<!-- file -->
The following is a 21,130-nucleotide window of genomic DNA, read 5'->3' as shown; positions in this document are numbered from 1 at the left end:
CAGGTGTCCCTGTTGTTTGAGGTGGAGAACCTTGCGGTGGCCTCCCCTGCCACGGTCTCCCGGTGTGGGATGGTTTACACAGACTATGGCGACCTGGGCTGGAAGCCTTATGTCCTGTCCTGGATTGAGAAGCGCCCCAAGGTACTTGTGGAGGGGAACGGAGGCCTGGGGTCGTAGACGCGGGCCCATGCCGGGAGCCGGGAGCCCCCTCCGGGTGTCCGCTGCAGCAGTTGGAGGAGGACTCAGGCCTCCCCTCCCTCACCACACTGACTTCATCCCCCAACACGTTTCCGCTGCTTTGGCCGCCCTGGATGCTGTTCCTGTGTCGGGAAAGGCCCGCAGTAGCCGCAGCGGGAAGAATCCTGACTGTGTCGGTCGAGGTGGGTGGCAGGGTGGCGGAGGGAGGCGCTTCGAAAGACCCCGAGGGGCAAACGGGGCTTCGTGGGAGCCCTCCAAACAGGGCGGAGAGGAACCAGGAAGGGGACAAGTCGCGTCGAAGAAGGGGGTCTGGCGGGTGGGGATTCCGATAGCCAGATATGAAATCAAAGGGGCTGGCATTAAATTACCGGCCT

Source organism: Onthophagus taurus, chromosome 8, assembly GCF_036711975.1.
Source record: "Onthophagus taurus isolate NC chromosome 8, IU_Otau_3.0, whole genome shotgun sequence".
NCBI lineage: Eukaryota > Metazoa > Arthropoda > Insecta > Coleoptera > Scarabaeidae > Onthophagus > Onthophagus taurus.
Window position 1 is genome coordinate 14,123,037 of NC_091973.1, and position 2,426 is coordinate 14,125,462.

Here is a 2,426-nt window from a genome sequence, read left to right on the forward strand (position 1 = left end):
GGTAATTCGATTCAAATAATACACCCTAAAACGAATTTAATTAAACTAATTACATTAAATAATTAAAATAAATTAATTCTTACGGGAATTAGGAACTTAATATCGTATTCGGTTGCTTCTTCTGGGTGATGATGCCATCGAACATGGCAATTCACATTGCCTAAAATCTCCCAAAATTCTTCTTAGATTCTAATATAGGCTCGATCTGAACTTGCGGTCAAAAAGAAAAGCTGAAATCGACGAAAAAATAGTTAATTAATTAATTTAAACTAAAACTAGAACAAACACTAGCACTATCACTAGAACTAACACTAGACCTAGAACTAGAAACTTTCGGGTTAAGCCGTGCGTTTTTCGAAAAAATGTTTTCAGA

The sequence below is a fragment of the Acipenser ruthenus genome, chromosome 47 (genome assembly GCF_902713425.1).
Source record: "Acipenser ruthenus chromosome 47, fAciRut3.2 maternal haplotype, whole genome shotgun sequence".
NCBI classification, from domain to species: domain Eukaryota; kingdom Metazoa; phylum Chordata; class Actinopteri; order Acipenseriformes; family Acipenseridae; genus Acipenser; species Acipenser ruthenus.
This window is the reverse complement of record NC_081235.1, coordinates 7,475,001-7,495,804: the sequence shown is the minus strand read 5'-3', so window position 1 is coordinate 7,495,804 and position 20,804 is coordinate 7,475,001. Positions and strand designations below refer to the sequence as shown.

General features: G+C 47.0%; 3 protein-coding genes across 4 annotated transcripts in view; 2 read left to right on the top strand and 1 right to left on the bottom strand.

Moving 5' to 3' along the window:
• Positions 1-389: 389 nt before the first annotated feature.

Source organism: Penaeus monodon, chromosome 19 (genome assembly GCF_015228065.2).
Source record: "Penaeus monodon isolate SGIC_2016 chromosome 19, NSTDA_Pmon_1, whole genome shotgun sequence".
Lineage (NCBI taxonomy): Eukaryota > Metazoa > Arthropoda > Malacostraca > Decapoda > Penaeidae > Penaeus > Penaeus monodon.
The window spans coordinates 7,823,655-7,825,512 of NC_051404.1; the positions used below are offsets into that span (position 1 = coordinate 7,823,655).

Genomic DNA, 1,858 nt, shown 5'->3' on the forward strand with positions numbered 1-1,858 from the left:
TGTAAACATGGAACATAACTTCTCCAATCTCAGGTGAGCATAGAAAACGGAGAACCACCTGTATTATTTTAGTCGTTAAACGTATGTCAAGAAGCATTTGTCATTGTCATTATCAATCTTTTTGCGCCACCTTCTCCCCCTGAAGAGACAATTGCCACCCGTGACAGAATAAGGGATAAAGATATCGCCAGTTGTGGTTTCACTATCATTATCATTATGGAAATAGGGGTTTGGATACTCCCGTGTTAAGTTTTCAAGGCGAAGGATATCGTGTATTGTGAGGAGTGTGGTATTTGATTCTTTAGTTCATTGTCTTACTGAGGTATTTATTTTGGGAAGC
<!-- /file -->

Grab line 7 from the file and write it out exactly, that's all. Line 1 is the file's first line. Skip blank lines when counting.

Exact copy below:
Here is a 2,426-nt window from a genome sequence, read left to right on the forward strand (position 1 = left end):